This is the only county we’re in; and every provider knows our corporate headquarters is right here, and they can meet with the CEO, COO, CMO—they can come over or call. We have 30-year relationships. We were born out of a community health center, San Isidro Health Center. We were a provider, then a provider and health plan together, and then 20 years ago, we separated. And I and others have worked at both. So we understand the doctors, and the stresses that they face in doing their jobs, and they know that we understand. San Isidro is one of the top-three largest FQHCs in San Diego County.
What have been the biggest challenges and opportunities in pursuing population health management strategies, for you and your colleagues?
The biggest challenge is that trying to change individuals’ behavior is the most difficult thing. Most plan members with chronic conditions have two, three or four of them: asthma, diabetes, COPD [chronic obstructive pulmonary disease], CHF [congestive health failure], hypertension, obesity. And if you know that you have hypertension, and eat a lot of salt, you know that’s a problem. The same thing is true with not taking the medication if you’re diabetic. And the reality is that our own staff face challenges themselves in terms of not always doing what they’re supposed to do. Maybe they don’t because it’s hard, or because they just don’t do it; but it’s that much harder for MediCal patients, because it’s very hard to initiate behavioral changes; but it’s a lot cheaper to go to McDonald’s and buy cheap food that’s not as healthy, as to cook healthily. And the issue is one of finances.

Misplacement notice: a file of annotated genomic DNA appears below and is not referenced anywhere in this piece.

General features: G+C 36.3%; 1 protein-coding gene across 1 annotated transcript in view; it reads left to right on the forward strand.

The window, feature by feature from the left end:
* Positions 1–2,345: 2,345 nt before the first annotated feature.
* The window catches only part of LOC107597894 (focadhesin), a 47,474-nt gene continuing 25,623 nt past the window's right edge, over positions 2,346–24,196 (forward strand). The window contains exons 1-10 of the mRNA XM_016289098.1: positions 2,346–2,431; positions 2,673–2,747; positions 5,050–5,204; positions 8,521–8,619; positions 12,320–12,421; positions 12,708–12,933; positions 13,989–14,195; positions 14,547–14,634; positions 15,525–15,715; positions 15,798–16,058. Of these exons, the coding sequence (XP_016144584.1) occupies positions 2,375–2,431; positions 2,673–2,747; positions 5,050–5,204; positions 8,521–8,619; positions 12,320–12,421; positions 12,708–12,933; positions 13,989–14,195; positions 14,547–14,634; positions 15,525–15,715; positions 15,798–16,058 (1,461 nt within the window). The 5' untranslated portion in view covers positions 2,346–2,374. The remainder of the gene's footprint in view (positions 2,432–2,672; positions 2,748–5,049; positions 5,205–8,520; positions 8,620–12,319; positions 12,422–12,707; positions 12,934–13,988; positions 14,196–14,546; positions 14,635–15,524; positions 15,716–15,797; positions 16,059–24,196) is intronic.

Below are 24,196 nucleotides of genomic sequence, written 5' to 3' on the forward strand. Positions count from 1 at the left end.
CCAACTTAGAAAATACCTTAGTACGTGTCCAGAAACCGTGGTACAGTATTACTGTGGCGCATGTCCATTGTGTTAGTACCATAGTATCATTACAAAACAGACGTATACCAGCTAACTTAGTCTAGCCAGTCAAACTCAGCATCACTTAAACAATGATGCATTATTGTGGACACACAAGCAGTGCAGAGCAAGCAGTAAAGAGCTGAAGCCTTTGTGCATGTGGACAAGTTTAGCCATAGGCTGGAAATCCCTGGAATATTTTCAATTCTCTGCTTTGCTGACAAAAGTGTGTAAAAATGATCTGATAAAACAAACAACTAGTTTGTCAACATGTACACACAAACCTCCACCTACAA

Could you mention one or two advances that you and your colleagues have been able to make recently?
One of the areas we’re very proud of us around our HEDIS [Healthcare Effectiveness Data and Information Set] scores. For the past ten years, we’ve pretty much been able to improve our HEDIS scores year over year. And those scores are used to determine whether a health plan is delivering quality care. And one or two years, we’ve been number one in the state, and nearly every year, we’re in the top five to seven. We’re nearly always in the top tier in terms of making sure the care we provide our members, is on the higher end of that spectrum.
Tell me a bit about how you and your colleagues have been using data, IT, and analytics, to help with your work?
It’s been extremely important in terms of focusing on our members’ needs. We have a dedicated analytics team. They’ve been running any number of reports for us on how to better target our members. It might be something as simple as whether we have contact information for our homeless members? And what are their utilization rates, especially in terms of ED visits? If we see we have a few thousand super-high-utilizing members, we analyze that. So we’re very strong users of and supporters of, informatics, to more effectively manage members.
Tell me a bit about how you’ve been sharing data with providers?